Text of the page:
Stuart Parker resigned as interim leader of the fledging BC Ecosocialists Party late Tuesday evening after recent social media comments that were denounced as transphobic.
And the federal Green party first expelled candidate Meryam Haddad from the party’s leadership race after a controversy over her support for the BC Ecosocialists over the provincial Greens, and then reinstated Haddad after she appealed the decison.
Parker’s comments were in response to a Sept. 12 Facebook post made by Nicola Spurling, BC Greens provincial council member and a BC Green candidate in the 2017 election.
Spurling’s Facebook post discussed her “unfriending” of Judy Graves, the one-time homelessness advocate for the City of Vancouver who retired in 2013.
Graves had spoken out in favour of a short-lived “I [heart] JK Rowling” billboard in East Vancouver, seen by trans advocates as supportive of Harry Potter-author J.K. Rowling’s transphobic views.
The billboard was removed on Sept. 12 after being defaced with paint.
In a blog post on his resignation, Parker blamed “B.C.’s two counterfeit left parties” for using the issue to attack the BC Ecosocialists. “A slew of false allegations of transphobia are being circulated against me and being used to tarnish the party and derail the important work of the coming campaign,” he wrote.
According to Facebook’s time stamp, Parker responded to Spurling a week ago.
In addition to defending Graves, Parker repeated several of Rowling’s beliefs about trans people, including that trans children would be better served by talk therapy than sex transition surgery, that trans children are sterilized and that women have the right to both sex- and gender-segregated spaces.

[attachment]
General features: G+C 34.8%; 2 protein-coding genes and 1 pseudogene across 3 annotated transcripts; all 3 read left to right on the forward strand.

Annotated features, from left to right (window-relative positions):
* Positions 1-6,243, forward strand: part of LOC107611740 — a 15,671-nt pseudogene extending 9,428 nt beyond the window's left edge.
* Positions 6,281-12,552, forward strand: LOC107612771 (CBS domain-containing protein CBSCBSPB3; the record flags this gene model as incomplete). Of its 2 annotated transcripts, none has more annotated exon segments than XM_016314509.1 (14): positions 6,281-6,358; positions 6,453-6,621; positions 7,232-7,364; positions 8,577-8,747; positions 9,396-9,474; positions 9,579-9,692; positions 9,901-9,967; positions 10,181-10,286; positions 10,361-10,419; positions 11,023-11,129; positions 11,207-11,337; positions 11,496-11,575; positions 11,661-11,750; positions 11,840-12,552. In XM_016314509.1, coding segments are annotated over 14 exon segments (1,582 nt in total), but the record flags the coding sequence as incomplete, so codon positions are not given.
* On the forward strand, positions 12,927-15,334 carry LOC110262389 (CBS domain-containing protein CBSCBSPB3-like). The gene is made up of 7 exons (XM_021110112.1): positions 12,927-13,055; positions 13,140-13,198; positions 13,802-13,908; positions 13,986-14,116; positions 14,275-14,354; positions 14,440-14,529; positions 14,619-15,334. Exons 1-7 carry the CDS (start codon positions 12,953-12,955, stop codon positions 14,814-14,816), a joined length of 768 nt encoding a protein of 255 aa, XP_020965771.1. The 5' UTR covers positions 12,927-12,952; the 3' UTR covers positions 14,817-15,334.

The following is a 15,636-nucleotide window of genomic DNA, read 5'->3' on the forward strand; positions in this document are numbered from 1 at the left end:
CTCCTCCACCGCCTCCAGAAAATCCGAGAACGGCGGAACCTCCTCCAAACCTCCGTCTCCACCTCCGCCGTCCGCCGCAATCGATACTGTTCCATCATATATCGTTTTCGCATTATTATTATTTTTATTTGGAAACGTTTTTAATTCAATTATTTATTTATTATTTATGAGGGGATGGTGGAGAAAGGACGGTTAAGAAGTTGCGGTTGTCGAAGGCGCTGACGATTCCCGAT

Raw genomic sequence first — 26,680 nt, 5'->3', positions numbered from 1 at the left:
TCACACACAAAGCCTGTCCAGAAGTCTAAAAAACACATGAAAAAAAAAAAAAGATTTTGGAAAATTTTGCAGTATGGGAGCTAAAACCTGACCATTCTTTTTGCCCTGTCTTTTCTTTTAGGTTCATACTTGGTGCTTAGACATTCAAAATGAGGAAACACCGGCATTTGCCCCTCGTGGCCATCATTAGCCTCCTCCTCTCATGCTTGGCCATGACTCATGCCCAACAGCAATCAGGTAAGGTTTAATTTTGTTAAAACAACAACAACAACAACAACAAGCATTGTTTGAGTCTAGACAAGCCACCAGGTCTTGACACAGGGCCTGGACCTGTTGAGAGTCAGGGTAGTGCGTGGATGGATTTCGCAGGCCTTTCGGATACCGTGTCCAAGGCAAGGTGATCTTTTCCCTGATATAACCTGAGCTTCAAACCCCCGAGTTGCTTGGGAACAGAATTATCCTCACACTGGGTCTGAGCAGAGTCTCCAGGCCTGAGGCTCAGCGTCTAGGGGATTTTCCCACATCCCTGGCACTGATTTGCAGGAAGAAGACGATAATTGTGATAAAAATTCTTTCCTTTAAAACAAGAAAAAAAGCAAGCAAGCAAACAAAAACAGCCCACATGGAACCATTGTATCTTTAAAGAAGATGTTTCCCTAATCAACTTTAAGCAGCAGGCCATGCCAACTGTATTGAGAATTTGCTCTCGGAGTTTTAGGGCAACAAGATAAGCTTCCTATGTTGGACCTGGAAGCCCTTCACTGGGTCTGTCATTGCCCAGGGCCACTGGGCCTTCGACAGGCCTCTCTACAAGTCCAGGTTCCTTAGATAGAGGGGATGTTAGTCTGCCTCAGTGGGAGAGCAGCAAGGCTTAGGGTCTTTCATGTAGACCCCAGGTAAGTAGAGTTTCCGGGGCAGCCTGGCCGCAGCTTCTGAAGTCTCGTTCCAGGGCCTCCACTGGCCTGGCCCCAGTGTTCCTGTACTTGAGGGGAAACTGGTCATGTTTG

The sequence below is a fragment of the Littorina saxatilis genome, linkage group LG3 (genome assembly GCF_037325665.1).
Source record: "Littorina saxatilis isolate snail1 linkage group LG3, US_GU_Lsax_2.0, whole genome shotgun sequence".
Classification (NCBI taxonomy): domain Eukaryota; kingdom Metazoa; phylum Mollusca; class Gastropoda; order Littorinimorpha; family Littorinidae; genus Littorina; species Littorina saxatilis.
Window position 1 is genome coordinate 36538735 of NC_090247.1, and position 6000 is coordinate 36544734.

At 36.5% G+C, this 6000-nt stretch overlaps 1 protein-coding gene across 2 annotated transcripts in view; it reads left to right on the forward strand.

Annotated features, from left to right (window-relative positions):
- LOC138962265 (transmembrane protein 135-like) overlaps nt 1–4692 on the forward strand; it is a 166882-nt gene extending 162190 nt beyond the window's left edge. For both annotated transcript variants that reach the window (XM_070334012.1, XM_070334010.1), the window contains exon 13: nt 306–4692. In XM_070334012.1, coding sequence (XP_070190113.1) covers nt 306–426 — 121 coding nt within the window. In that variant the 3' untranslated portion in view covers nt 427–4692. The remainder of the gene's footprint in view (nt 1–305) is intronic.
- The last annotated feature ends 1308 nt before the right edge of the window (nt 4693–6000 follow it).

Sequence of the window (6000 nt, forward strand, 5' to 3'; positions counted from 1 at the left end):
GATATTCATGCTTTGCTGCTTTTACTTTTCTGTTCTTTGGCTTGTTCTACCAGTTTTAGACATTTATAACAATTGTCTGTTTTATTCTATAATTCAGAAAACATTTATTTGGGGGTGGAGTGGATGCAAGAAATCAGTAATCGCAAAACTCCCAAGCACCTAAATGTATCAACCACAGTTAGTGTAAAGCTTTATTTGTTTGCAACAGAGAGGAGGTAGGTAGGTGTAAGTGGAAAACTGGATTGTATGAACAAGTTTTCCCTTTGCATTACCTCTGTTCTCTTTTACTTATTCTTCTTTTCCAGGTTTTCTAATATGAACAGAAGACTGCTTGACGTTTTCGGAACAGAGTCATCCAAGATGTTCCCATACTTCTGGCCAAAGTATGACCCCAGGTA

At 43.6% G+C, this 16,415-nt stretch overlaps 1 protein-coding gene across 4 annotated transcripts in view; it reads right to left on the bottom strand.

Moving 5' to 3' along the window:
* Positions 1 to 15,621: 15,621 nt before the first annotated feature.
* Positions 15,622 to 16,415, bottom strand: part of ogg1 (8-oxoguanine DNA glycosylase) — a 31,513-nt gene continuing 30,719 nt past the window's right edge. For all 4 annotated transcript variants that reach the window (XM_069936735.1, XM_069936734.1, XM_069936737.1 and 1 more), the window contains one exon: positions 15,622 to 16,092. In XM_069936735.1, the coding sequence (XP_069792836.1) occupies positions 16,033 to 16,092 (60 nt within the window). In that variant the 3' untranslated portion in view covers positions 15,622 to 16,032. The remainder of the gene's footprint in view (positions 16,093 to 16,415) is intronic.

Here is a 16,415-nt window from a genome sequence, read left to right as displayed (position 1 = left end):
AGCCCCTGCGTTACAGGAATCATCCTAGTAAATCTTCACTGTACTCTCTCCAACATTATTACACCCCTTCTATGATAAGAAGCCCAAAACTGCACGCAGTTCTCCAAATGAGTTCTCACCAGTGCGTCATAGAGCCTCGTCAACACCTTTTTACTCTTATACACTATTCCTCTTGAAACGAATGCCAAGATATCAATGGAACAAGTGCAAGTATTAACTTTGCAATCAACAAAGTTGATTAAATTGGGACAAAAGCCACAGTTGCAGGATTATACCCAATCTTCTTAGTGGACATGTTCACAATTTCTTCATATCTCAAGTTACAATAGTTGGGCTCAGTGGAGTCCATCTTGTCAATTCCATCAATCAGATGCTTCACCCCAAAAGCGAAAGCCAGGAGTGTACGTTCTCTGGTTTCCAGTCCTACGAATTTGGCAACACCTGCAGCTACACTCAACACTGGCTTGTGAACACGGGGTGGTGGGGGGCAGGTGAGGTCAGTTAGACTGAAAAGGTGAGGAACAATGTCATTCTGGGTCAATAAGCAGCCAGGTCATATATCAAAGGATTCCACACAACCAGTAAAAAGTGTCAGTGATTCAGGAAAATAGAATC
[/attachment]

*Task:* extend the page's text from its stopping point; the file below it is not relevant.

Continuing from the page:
Parker did not provide evidence for these claims.
Anyone under 19 in B.C. requires permission from a parent or guardian to undergo sex transition surgery.
And while many trans people do undergo talk therapy, studies have shown it does not replace the benefits of sex transition surgery for those who choose to pursue it.
There is no evidence to support claims that sharing bathrooms with trans women, for example, is dangerous for other women. But there is evidence to show trans people are put at risk of sexual and physical violence if they are forced to use bathrooms matching their genitals.
Parker’s post may have stayed under the radar if the BC Ecosocialists hadn’t received a surprise endorsement Monday from Haddad, a Montreal-based Green Party of Canada leadership candidate.
The response on Twitter was swift, with many, including Spurling, pointing Haddad to Parker’s comments, as well his blog post on trans people. Many called for Haddad to withdraw her endorsement.
On Tuesday, Haddad did just that. In another Twitter post denouncing Parker’s comments, Haddad, one of eight leadership candidates, demanded he apologize or she would disavow the BC Ecosocialists Party.
Haddad’s press person, Raidin Brailsford, forwarded Parker’s Facebook comments to The Tyee Monday, suggesting we remove Parker’s opinion piece about the BC Green Party.
On Tuesday, Haddad confirmed she had been expelled from the leadership contest as voting begins. She said the party cited its code of conduct, which says members must “not intentionally undertake any action which would bring the [Green Party of Canada] into disrepute.”